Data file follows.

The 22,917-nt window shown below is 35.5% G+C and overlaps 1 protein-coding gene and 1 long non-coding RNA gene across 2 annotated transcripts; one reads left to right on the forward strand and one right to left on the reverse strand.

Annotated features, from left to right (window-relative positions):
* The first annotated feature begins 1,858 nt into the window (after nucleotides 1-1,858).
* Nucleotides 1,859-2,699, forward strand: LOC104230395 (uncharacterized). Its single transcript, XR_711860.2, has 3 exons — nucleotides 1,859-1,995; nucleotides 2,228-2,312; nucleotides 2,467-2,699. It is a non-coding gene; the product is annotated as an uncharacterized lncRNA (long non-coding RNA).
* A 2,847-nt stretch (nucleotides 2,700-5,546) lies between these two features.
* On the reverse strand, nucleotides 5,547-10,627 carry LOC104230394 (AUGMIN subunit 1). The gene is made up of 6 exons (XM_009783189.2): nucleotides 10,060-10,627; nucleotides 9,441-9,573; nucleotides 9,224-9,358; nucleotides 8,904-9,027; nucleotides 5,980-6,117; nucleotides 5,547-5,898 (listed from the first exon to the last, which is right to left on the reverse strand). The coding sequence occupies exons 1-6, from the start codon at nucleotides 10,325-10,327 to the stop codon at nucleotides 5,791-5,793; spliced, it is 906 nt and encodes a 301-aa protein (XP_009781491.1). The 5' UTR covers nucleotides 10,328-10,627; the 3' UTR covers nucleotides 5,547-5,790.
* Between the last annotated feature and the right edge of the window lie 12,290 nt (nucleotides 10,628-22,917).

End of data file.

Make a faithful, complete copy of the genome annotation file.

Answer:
The 22,917-nt window shown below is 35.5% G+C and overlaps 1 protein-coding gene and 1 long non-coding RNA gene across 2 annotated transcripts; one reads left to right on the forward strand and one right to left on the reverse strand.

Annotated features, from left to right (window-relative positions):
* The first annotated feature begins 1,858 nt into the window (after nucleotides 1-1,858).
* Nucleotides 1,859-2,699, forward strand: LOC104230395 (uncharacterized). Its single transcript, XR_711860.2, has 3 exons — nucleotides 1,859-1,995; nucleotides 2,228-2,312; nucleotides 2,467-2,699. It is a non-coding gene; the product is annotated as an uncharacterized lncRNA (long non-coding RNA).
* A 2,847-nt stretch (nucleotides 2,700-5,546) lies between these two features.
* On the reverse strand, nucleotides 5,547-10,627 carry LOC104230394 (AUGMIN subunit 1). The gene is made up of 6 exons (XM_009783189.2): nucleotides 10,060-10,627; nucleotides 9,441-9,573; nucleotides 9,224-9,358; nucleotides 8,904-9,027; nucleotides 5,980-6,117; nucleotides 5,547-5,898 (listed from the first exon to the last, which is right to left on the reverse strand). The coding sequence occupies exons 1-6, from the start codon at nucleotides 10,325-10,327 to the stop codon at nucleotides 5,791-5,793; spliced, it is 906 nt and encodes a 301-aa protein (XP_009781491.1). The 5' UTR covers nucleotides 10,328-10,627; the 3' UTR covers nucleotides 5,547-5,790.
* Between the last annotated feature and the right edge of the window lie 12,290 nt (nucleotides 10,628-22,917).